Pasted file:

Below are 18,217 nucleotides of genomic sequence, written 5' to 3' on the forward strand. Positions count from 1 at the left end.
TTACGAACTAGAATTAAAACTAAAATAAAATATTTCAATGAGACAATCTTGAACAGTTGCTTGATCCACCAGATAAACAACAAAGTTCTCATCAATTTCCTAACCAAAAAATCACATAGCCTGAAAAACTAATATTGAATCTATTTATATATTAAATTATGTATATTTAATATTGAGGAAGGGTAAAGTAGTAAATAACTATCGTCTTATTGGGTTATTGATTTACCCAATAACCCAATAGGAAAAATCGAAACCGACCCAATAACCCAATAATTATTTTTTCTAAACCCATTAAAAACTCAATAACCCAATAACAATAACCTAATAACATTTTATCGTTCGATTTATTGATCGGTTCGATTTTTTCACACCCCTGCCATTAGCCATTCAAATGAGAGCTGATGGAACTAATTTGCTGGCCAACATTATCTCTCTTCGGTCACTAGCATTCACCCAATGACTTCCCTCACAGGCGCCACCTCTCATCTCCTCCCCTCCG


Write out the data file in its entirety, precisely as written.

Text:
Below are 18,217 nucleotides of genomic sequence, written 5' to 3' on the forward strand. Positions count from 1 at the left end.
TTACGAACTAGAATTAAAACTAAAATAAAATATTTCAATGAGACAATCTTGAACAGTTGCTTGATCCACCAGATAAACAACAAAGTTCTCATCAATTTCCTAACCAAAAAATCACATAGCCTGAAAAACTAATATTGAATCTATTTATATATTAAATTATGTATATTTAATATTGAGGAAGGGTAAAGTAGTAAATAACTATCGTCTTATTGGGTTATTGATTTACCCAATAACCCAATAGGAAAAATCGAAACCGACCCAATAACCCAATAATTATTTTTTCTAAACCCATTAAAAACTCAATAACCCAATAACAATAACCTAATAACATTTTATCGTTCGATTTATTGATCGGTTCGATTTTTTCACACCCCTGCCATTAGCCATTCAAATGAGAGCTGATGGAACTAATTTGCTGGCCAACATTATCTCTCTTCGGTCACTAGCATTCACCCAATGACTTCCCTCACAGGCGCCACCTCTCATCTCCTCCCCTCCG